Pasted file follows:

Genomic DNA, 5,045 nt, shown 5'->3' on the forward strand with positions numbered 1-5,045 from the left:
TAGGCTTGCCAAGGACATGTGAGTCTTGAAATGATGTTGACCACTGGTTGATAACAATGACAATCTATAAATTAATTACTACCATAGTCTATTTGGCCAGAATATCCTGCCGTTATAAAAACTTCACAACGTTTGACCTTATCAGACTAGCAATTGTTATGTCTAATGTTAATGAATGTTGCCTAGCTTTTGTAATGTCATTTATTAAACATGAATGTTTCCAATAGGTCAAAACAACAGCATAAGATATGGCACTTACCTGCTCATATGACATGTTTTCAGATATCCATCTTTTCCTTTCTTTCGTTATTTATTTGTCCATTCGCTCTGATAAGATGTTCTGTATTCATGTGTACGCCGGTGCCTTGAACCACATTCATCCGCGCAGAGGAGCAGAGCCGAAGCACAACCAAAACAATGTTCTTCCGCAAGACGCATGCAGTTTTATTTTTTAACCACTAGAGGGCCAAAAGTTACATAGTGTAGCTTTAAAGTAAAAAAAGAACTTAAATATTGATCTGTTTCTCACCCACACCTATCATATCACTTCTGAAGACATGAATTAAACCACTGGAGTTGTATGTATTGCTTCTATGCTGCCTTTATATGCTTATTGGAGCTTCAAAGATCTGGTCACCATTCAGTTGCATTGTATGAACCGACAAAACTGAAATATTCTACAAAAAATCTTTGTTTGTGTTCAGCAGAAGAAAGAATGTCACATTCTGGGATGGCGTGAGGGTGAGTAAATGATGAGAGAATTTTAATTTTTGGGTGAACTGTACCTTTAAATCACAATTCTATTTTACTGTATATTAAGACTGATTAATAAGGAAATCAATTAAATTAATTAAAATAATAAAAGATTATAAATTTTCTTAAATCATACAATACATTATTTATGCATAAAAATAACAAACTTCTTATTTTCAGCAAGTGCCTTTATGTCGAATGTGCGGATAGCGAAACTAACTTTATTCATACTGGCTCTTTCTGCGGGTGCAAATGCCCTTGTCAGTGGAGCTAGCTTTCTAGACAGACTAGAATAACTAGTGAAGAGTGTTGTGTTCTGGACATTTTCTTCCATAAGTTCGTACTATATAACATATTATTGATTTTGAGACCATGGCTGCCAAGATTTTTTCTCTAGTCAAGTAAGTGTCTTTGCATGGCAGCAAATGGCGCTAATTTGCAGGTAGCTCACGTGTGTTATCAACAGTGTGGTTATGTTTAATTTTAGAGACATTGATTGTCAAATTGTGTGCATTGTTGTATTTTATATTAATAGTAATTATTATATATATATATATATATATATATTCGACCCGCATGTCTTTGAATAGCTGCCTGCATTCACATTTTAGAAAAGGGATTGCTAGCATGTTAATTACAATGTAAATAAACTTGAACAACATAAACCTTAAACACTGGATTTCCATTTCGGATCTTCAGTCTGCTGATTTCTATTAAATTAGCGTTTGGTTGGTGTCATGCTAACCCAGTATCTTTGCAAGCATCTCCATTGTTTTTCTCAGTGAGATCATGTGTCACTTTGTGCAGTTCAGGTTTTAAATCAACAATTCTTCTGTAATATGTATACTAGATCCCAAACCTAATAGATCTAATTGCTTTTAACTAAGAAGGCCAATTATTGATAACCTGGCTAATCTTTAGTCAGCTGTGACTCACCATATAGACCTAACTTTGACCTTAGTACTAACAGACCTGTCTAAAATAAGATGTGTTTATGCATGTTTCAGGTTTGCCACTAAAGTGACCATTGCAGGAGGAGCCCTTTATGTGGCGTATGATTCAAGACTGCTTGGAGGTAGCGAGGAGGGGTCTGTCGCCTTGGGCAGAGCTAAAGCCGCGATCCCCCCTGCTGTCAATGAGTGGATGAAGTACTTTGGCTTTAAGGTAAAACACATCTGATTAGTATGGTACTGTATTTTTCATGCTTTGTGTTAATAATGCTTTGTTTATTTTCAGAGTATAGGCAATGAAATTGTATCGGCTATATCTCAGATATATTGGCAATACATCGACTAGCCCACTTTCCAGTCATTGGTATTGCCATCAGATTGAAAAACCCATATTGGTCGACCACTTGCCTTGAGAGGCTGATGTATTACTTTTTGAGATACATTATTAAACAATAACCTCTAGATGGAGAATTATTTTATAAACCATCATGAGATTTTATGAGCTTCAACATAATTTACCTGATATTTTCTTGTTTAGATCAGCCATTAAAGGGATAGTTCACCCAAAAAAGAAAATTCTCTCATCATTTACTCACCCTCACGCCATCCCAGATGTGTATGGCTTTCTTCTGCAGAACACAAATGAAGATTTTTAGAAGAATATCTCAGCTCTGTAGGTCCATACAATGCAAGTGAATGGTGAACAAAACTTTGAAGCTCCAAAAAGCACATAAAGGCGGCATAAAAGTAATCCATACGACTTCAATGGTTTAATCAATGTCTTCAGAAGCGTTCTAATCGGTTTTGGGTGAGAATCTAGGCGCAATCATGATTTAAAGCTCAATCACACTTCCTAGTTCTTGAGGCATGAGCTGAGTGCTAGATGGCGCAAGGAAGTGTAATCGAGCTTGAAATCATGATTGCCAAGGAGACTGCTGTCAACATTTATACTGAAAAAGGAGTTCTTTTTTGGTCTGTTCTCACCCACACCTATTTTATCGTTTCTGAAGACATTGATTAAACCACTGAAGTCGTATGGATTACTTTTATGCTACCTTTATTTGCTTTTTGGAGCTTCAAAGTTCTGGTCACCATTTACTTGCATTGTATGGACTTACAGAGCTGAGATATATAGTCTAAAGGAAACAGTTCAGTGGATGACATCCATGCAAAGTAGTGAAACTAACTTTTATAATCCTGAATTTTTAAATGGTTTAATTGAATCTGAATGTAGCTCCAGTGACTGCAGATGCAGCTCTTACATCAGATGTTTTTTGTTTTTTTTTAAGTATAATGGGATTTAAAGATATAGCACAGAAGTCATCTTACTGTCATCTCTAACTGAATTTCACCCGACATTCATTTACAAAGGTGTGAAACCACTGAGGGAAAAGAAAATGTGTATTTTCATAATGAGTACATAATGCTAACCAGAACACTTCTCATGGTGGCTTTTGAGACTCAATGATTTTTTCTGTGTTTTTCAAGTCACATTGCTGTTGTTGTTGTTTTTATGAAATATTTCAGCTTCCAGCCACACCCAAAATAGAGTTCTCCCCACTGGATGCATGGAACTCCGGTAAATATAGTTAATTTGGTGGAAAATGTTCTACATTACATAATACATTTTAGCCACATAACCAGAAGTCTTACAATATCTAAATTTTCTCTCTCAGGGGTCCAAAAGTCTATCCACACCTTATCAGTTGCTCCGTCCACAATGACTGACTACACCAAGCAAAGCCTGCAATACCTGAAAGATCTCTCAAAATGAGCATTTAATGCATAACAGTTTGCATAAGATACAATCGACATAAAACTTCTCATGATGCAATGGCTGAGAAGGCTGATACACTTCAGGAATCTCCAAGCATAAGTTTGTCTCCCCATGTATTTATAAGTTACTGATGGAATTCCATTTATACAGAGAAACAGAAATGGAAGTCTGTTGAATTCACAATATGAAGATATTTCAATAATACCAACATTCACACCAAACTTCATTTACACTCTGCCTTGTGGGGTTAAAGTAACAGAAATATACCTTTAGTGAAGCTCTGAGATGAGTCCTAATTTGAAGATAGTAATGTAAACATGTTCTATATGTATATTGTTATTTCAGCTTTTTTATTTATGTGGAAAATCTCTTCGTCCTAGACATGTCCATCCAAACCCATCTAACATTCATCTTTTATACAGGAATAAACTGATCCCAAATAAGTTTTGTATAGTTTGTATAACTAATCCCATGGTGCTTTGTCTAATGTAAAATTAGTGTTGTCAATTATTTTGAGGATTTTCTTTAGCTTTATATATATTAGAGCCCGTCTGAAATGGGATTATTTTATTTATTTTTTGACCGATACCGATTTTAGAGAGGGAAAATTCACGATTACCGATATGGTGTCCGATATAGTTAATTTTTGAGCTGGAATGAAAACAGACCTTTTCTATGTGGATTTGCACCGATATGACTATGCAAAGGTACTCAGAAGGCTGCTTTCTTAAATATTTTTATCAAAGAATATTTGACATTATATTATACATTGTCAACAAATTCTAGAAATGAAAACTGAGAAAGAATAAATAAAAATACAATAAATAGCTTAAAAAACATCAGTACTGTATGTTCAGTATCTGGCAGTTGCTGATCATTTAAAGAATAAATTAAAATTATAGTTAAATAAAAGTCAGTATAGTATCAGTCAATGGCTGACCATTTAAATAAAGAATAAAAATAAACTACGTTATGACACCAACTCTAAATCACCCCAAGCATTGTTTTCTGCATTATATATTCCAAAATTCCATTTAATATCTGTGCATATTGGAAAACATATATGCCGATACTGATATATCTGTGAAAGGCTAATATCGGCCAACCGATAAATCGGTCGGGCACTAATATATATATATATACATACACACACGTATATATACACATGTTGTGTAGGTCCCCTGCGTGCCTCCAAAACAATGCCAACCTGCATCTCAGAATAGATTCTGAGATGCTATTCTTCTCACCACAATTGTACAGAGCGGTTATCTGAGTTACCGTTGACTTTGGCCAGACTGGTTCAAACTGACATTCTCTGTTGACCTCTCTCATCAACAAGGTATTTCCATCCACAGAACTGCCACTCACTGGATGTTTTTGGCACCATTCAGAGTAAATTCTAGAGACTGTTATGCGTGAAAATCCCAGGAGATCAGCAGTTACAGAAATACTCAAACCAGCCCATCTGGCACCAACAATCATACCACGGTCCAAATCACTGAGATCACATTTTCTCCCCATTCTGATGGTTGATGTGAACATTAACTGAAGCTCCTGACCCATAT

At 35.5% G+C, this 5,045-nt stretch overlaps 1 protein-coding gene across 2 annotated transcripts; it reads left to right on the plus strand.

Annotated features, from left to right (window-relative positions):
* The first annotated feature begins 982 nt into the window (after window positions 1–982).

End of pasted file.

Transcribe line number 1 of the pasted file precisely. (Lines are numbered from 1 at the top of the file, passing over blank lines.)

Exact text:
Genomic DNA, 5,045 nt, shown 5'->3' on the forward strand with positions numbered 1-5,045 from the left: